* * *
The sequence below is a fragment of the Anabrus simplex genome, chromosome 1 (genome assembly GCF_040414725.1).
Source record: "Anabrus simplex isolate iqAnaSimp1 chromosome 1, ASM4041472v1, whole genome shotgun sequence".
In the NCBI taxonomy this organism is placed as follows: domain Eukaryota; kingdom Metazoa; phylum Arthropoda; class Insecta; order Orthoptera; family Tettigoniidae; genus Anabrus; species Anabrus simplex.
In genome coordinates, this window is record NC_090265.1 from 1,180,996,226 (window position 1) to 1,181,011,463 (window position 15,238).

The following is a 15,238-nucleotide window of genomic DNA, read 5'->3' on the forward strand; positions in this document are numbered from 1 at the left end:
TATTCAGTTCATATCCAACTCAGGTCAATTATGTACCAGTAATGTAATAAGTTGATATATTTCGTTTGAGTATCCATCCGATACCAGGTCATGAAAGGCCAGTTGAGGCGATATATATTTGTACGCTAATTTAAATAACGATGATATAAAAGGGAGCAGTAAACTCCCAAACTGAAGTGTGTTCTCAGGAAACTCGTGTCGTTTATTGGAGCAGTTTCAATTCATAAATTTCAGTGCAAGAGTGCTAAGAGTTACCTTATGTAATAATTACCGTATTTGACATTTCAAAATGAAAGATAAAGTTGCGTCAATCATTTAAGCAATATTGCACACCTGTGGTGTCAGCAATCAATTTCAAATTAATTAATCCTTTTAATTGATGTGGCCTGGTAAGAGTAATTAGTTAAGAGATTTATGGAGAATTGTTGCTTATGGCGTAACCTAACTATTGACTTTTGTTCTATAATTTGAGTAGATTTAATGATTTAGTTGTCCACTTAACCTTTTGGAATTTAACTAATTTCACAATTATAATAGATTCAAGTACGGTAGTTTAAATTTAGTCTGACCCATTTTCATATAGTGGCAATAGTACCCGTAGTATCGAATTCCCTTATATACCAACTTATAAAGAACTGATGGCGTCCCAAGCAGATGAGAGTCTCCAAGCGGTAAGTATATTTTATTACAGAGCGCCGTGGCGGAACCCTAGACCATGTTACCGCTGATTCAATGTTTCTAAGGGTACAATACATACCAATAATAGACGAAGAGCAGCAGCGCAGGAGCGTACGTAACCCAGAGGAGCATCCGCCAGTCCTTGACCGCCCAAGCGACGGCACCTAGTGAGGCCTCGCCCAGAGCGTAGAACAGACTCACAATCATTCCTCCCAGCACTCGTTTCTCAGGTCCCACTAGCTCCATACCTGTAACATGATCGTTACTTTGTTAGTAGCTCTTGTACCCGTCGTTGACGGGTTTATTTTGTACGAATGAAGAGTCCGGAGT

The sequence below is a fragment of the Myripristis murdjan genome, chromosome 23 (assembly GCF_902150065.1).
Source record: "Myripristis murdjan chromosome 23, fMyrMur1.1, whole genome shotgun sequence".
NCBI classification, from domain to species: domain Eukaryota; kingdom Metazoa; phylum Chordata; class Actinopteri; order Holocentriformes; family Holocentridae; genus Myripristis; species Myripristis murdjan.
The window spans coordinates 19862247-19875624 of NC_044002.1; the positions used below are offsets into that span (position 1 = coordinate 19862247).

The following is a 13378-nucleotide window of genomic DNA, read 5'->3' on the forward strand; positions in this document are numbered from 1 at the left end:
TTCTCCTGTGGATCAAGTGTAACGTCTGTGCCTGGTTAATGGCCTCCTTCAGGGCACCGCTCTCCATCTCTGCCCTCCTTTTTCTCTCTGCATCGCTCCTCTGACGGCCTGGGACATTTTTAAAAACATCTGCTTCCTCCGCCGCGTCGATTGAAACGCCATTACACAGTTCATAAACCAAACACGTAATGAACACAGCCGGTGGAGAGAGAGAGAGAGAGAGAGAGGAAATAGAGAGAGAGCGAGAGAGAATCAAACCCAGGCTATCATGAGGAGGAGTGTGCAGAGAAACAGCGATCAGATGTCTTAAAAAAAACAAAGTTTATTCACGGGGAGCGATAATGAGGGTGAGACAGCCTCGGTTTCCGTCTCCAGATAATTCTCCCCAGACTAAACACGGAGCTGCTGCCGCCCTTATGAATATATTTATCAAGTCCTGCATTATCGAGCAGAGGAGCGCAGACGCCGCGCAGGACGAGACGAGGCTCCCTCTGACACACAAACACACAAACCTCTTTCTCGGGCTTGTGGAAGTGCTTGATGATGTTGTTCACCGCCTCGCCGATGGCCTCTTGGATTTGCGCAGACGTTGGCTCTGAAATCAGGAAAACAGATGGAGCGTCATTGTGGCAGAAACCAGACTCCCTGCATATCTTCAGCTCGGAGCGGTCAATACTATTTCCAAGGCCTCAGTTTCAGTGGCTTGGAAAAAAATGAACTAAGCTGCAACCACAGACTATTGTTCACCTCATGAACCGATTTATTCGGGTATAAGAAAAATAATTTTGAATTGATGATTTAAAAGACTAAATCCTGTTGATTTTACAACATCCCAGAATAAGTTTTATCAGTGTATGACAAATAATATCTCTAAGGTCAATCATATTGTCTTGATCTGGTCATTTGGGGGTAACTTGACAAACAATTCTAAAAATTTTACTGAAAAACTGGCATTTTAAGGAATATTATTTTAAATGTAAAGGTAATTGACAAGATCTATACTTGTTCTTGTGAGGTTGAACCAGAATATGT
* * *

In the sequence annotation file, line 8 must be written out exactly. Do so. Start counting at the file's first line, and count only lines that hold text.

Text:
Source record: "Myripristis murdjan chromosome 23, fMyrMur1.1, whole genome shotgun sequence".